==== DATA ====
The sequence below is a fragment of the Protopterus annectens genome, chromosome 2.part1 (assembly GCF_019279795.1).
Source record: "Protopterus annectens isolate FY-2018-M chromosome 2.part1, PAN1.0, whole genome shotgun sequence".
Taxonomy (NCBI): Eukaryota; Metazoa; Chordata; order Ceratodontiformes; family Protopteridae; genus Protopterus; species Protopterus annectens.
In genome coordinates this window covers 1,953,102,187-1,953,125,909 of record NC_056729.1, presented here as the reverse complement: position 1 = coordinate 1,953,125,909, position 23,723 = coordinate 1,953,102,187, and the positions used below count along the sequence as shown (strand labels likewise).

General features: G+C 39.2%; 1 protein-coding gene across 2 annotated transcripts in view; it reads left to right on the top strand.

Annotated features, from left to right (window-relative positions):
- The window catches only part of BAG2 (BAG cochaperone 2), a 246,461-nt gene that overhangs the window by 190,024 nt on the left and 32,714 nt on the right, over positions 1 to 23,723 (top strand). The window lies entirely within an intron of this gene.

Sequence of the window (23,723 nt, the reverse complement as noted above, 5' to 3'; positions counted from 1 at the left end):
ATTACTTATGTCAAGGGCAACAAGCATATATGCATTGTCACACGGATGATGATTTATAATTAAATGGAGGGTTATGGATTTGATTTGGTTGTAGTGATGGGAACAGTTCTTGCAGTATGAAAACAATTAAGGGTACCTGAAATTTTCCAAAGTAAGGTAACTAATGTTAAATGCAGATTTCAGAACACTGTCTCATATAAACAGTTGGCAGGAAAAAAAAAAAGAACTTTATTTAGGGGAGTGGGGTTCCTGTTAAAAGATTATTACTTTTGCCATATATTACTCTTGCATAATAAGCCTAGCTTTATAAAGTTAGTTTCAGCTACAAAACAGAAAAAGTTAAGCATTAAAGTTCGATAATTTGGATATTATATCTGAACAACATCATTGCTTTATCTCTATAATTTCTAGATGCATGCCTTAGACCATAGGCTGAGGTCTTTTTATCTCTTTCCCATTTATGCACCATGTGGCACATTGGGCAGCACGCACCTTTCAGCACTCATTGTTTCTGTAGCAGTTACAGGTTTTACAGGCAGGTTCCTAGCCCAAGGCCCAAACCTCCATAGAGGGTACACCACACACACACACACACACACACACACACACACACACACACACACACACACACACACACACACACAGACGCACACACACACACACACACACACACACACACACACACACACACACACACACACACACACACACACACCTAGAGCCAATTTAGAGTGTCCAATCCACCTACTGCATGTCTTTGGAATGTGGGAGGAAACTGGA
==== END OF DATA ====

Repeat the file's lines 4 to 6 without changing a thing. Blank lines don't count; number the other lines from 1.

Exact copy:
In genome coordinates this window covers 1,953,102,187-1,953,125,909 of record NC_056729.1, presented here as the reverse complement: position 1 = coordinate 1,953,125,909, position 23,723 = coordinate 1,953,102,187, and the positions used below count along the sequence as shown (strand labels likewise).

General features: G+C 39.2%; 1 protein-coding gene across 2 annotated transcripts in view; it reads left to right on the top strand.

Annotated features, from left to right (window-relative positions):